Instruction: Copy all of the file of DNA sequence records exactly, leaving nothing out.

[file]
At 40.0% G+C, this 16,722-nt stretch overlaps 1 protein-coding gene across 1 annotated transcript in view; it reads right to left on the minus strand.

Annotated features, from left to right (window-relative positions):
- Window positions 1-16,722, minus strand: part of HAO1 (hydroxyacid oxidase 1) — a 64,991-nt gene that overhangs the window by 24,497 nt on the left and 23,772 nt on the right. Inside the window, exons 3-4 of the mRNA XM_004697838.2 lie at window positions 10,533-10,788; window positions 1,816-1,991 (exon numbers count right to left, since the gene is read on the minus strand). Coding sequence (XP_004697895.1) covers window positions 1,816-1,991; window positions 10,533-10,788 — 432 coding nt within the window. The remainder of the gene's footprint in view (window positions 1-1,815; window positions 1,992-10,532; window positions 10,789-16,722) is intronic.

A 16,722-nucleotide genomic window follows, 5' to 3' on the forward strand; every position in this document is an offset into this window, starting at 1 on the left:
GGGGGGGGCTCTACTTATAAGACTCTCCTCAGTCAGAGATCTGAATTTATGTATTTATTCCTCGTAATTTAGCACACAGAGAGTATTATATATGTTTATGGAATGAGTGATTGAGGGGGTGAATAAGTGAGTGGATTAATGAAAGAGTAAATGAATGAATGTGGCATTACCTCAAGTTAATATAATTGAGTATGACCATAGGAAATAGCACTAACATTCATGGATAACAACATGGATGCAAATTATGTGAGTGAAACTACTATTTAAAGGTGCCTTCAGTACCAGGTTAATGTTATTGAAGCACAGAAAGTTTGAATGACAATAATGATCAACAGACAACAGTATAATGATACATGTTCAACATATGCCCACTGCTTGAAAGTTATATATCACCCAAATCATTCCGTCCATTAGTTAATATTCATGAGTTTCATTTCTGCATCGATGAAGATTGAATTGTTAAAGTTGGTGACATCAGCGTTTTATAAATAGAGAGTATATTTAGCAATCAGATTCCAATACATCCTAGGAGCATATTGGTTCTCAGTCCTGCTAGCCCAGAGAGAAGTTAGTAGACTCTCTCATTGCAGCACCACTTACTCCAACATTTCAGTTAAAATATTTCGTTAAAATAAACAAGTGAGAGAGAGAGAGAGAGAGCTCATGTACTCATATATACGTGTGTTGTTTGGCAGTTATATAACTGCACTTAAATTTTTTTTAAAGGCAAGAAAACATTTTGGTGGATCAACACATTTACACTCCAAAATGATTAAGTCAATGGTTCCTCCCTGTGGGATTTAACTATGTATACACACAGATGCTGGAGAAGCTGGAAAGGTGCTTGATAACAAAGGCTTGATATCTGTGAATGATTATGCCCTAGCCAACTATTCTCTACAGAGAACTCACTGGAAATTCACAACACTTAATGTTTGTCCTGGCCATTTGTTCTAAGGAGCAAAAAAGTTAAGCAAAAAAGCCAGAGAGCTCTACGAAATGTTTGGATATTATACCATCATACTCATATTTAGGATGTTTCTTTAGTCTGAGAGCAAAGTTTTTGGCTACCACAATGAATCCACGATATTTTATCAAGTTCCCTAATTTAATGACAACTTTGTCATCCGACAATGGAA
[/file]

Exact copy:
At 40.0% G+C, this 16,722-nt stretch overlaps 1 protein-coding gene across 1 annotated transcript in view; it reads right to left on the minus strand.

Annotated features, from left to right (window-relative positions):
- Window positions 1-16,722, minus strand: part of HAO1 (hydroxyacid oxidase 1) — a 64,991-nt gene that overhangs the window by 24,497 nt on the left and 23,772 nt on the right. Inside the window, exons 3-4 of the mRNA XM_004697838.2 lie at window positions 10,533-10,788; window positions 1,816-1,991 (exon numbers count right to left, since the gene is read on the minus strand). Coding sequence (XP_004697895.1) covers window positions 1,816-1,991; window positions 10,533-10,788 — 432 coding nt within the window. The remainder of the gene's footprint in view (window positions 1-1,815; window positions 1,992-10,532; window positions 10,789-16,722) is intronic.

A 16,722-nucleotide genomic window follows, 5' to 3' on the forward strand; every position in this document is an offset into this window, starting at 1 on the left:
GGGGGGGGCTCTACTTATAAGACTCTCCTCAGTCAGAGATCTGAATTTATGTATTTATTCCTCGTAATTTAGCACACAGAGAGTATTATATATGTTTATGGAATGAGTGATTGAGGGGGTGAATAAGTGAGTGGATTAATGAAAGAGTAAATGAATGAATGTGGCATTACCTCAAGTTAATATAATTGAGTATGACCATAGGAAATAGCACTAACATTCATGGATAACAACATGGATGCAAATTATGTGAGTGAAACTACTATTTAAAGGTGCCTTCAGTACCAGGTTAATGTTATTGAAGCACAGAAAGTTTGAATGACAATAATGATCAACAGACAACAGTATAATGATACATGTTCAACATATGCCCACTGCTTGAAAGTTATATATCACCCAAATCATTCCGTCCATTAGTTAATATTCATGAGTTTCATTTCTGCATCGATGAAGATTGAATTGTTAAAGTTGGTGACATCAGCGTTTTATAAATAGAGAGTATATTTAGCAATCAGATTCCAATACATCCTAGGAGCATATTGGTTCTCAGTCCTGCTAGCCCAGAGAGAAGTTAGTAGACTCTCTCATTGCAGCACCACTTACTCCAACATTTCAGTTAAAATATTTCGTTAAAATAAACAAGTGAGAGAGAGAGAGAGAGAGCTCATGTACTCATATATACGTGTGTTGTTTGGCAGTTATATAACTGCACTTAAATTTTTTTTAAAGGCAAGAAAACATTTTGGTGGATCAACACATTTACACTCCAAAATGATTAAGTCAATGGTTCCTCCCTGTGGGATTTAACTATGTATACACACAGATGCTGGAGAAGCTGGAAAGGTGCTTGATAACAAAGGCTTGATATCTGTGAATGATTATGCCCTAGCCAACTATTCTCTACAGAGAACTCACTGGAAATTCACAACACTTAATGTTTGTCCTGGCCATTTGTTCTAAGGAGCAAAAAAGTTAAGCAAAAAAGCCAGAGAGCTCTACGAAATGTTTGGATATTATACCATCATACTCATATTTAGGATGTTTCTTTAGTCTGAGAGCAAAGTTTTTGGCTACCACAATGAATCCACGATATTTTATCAAGTTCCCTAATTTAATGACAACTTTGTCATCCGACAATGGAA